skin, fluid in the mucous membranes, and iron-deficiency anemia. The eyes may also become bloodshot, itchy, watery and sensitive to
Riboflavin deficiency is classically associated with the oral-ocular-genital syndrome. Angular cheilitis, photophobia, and scrotal dermatitis are the
classic remembered signs. In animals, riboflavin deficiency results in lack of growth, failure to thrive, and eventual death. Experimental
riboflavin deficiency in dogs results in growth failure, weakness, ataxia, and inability to stand. The animals collapse, become comatose, and die.
During the deficiency state, dermatitis develops together with hair-loss. Other signs include corneal opacity, lenticular cataracts, hemorrhagic
adrenals, fatty degeneration of the kidney and liver, and inflammation of the mucus membrane of the gastrointestinal tract. Post-mortem studies
in rhesus monkeys fed a riboflavin-deficient diet revealed that about one-third the normal amount of riboflavin was present in the liver, which is the
main storage organ for riboflavin in mammals. These overt clinical signs of riboflavin deficiency are rarely seen among inhabitants of the developed
countries. However, about 28 million Americans exhibit a common ‘sub-clinical’ stage, characterized by a change in biochemical indices (e.g.
reduced plasma erythrocyte glutathione reductase levels). Although the effects of long-term sub-clinical riboflavin deficiency are unknown, in
children this deficiency results in reduced growth. Subclinical riboflavin deficiency has also been observed in women taking oral
contraceptives, in the elderly, in people with eating disorders, and in disease states such as HIV, inflammatory bowel disease,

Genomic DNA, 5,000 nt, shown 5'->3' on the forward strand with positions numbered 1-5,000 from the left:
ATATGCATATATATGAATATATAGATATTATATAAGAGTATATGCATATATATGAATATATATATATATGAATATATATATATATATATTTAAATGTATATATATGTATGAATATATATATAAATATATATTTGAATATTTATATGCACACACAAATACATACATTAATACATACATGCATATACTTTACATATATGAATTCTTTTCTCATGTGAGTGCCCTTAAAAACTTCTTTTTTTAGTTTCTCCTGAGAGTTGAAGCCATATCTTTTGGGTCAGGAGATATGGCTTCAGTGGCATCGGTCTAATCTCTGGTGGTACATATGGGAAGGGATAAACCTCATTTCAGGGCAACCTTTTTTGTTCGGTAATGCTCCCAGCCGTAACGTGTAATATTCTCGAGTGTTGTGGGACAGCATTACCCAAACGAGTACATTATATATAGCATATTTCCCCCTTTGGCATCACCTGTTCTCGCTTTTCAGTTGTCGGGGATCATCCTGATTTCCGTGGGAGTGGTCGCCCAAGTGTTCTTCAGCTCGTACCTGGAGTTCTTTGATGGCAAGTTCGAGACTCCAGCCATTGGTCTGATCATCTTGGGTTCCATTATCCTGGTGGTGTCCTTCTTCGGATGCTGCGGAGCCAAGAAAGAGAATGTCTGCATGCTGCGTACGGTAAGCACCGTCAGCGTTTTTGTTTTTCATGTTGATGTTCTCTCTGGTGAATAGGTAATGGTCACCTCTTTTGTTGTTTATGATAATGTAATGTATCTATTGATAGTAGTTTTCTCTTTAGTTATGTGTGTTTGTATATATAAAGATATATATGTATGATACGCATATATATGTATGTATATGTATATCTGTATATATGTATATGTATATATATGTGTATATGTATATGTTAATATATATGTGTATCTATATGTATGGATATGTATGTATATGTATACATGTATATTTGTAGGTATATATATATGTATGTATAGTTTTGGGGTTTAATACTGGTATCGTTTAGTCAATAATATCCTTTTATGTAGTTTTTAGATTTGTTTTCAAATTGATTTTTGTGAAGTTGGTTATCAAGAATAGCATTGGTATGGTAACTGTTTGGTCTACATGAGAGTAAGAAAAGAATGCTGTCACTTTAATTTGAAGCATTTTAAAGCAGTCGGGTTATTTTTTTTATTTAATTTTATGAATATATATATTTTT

diabetes and chronic heart disease. The fact that riboflavin deficiency does not immediately lead to gross clinical manifestations indicates that
the systemic levels of this essential vitamin are tightly regulated.
Niacin, also known as vitamin B3, is a water-soluble vitamin which prevents the deficiency disease pellagra. It is an organic compound. It is a
derivative of pyridine, with a carboxyl group (COOH) at the 3-position. Other forms of vitamin B3 include the corresponding amide, nicotinamide
("niacinamide"), where the carboxyl group has been replaced by an amide group (CONH2), as well as more complex amides and a variety of esters.
The terms niacin, nicotinamide, and vitamin B3 are often used interchangeably to refer to any one of this family of molecules, since they have a
common biochemical activity.
Niacin is converted to nicotinamide and then to NAD and NADP in vivo. Although the two are identical in their vitamin activity, nicotinamide does not
have the same pharmacological effects of niacin, which occur as side-effects of niacin's conversion. Thus nicotinamide does not reduce
cholesterol or cause flushing,
although nicotinamide may be toxic to the liver at doses exceeding 3 g/day for adults. Niacin is a precursor to
NADH, NAD, NAD+
, NADP and NADPH, which play essential metabolic roles in living cells.
DNA repair, and the production of steroid hormones in
the adrenal gland. Niacin is one of five vitamins associated with a pandemic deficiency disease: these are niacin (pellagra), vitamin C (scurvy),